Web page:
Nine European universities that invest heavily in research have set up a new group to lobby the European Union's institutions. The Guild of European Research Intensive Universities, announced on Wednesday, includes the University of Oslo, the University of Groningen in the Netherlands, and the University of Bologna in Italy. It's seeking new members before its official launch in November.
But wait, you might ask—didn't Europe's research universities have an organization in Brussels already?
Yes, they do; that would be the influential League of European Research Universities (LERU), founded in 2002 and made up of 21 prestigious institutions, including the University of Cambridge and the University of Oxford in the United Kingdom, that do well in international university rankings. There are several other university organizations as well, such as the mammoth European University Association (EUA), with 850 members in 47 countries, and the Coimbra Group, which unites 38 European universities, including some of the guild's founding members. (There's also IDEA League and the EuroTech Universities Alliance, which are made up of just four and five universities, respectively.)
There really was no need for another lobbying body in Brussels, says Peter Tindemans, secretary general of the researchers' organization EuroScience in Strasbourg, France. “Better use the European University Association, or let LERU do the work,” Tindemans tells ScienceInsider, adding that LERU is one of the most “visible and effective” groups.
But research intensive universities not represented in LERU felt a need for a new channel to make themselves heard. The guild is seeking additional members especially in central, eastern, and southern Europe, where LERU represents few universities. “Our ambition is to be genuinely pan-European,” says Anton Muscatelli, the guild's vice-chair during this formation period and principal of another founding member, the University of Glasgow in the United Kingdom. The guild aims to include universities “that are some of Europe’s very best, also in countries that are less represented in international league tables,” Muscatelli says. The group plans to defend basic research in the European Union's future science funding programs.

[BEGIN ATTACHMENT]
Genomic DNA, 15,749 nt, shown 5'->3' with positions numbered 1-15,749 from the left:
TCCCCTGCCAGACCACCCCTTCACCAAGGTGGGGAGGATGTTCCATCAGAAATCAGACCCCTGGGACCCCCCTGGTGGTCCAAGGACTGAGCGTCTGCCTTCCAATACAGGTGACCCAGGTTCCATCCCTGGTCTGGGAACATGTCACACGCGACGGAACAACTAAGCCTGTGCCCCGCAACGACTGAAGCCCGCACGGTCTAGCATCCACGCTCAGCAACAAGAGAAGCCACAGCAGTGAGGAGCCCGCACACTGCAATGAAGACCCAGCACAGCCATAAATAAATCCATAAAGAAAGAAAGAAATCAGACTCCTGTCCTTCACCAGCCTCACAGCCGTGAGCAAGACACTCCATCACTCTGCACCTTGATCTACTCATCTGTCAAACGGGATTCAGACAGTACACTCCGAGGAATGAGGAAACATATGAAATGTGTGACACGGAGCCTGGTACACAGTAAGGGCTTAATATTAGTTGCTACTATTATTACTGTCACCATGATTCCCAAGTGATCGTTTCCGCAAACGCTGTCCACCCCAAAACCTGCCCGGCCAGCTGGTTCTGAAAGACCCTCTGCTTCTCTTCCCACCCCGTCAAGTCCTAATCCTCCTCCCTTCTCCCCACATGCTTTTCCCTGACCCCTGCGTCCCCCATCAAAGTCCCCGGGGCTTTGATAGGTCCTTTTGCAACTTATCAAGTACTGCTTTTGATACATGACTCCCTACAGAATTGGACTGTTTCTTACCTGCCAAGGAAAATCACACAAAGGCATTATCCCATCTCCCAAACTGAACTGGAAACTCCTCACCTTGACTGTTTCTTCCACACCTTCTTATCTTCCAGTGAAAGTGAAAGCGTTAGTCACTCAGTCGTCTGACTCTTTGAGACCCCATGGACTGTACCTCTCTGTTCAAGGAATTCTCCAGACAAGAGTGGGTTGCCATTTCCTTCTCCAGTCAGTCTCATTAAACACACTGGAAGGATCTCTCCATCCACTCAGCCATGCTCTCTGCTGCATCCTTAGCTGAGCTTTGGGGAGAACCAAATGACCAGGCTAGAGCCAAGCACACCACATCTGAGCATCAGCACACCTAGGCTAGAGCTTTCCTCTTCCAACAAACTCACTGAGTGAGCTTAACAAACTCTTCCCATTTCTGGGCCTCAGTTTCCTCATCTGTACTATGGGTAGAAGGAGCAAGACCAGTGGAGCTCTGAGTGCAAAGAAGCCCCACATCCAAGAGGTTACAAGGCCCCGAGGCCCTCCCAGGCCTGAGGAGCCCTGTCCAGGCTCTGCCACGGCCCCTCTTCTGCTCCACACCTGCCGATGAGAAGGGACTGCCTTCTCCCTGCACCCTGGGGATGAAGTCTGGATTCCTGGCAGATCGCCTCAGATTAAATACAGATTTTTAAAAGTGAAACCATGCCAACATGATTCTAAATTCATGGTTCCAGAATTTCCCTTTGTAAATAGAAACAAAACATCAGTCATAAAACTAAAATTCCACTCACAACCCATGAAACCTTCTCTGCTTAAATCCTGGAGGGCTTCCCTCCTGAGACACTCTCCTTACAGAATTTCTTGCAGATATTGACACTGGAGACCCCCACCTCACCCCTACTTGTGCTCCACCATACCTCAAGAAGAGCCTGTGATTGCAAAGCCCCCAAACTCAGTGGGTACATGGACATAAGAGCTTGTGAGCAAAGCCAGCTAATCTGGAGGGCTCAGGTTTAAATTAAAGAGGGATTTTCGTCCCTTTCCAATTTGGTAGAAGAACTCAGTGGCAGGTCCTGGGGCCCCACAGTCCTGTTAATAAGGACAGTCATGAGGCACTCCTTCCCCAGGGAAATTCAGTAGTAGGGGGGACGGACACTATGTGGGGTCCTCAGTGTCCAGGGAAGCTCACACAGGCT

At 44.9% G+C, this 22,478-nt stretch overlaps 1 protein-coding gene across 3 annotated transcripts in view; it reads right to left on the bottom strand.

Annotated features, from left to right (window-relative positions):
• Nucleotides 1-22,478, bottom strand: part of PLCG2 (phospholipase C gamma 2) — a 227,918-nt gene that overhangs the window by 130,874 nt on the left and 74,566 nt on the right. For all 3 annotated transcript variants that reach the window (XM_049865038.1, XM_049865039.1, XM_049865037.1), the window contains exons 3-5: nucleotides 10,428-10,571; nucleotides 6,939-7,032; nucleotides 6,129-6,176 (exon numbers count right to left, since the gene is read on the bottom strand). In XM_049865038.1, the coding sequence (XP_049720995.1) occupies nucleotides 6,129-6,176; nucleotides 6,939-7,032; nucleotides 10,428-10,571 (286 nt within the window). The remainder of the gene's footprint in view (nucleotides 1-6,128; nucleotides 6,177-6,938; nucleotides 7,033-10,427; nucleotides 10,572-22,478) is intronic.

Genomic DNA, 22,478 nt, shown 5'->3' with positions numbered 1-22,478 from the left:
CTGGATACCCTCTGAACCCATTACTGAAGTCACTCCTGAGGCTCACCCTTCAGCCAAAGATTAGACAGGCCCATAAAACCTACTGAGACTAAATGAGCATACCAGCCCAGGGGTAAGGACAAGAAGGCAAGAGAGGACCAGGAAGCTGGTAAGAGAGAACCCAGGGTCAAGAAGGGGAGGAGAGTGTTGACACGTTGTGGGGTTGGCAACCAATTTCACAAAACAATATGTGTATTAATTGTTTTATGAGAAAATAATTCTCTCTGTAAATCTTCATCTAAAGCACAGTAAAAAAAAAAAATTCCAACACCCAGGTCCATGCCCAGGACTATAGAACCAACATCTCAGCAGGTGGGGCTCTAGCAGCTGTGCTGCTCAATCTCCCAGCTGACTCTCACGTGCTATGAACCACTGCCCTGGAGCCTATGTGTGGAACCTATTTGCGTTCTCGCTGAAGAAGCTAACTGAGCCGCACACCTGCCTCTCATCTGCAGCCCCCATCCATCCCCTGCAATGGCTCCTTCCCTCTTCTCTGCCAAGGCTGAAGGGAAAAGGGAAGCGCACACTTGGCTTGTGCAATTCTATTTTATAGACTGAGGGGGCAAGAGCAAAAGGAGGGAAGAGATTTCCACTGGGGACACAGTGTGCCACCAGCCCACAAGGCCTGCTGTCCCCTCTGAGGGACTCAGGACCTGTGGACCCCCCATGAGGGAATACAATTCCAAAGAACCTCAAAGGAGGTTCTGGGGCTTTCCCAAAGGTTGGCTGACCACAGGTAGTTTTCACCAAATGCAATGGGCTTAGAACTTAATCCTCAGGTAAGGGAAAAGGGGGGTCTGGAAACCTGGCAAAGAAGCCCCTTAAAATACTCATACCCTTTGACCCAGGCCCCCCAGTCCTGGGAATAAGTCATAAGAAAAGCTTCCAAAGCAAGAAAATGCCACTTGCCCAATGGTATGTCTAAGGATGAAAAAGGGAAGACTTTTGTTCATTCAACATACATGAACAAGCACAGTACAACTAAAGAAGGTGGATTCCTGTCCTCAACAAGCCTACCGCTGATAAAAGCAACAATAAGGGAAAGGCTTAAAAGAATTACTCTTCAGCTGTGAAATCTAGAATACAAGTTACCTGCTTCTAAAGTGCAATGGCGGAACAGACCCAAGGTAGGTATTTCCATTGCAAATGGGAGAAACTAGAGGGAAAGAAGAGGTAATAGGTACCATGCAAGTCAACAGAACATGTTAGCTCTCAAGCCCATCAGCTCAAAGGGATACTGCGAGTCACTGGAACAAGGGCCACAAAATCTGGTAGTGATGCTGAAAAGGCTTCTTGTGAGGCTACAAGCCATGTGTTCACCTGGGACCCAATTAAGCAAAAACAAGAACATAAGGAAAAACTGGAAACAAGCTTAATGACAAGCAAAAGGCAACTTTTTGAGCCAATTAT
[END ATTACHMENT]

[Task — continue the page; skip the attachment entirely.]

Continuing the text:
LERU is positive about the new kid on the block, saying it hopes to “join forces with them in our Brussels battles.” For example, LERU criticized academic publishers yesterday for resisting an E.U. push toward open-access scientific publishing. “Change will have to come from universities, so another strong group next to LERU is welcome,” says Kurt Deketelaere, LERU's secretary-general in Leuven, Belgium.
The EUA—of which all nine founders of the guild are members—also sounds a welcoming note. “The EUA stands behind any initiative that aims to better innovation, research and education in Europe,” and “looks forward to supporting [the Guild's members] in their efforts,” says a spokesperson for the association.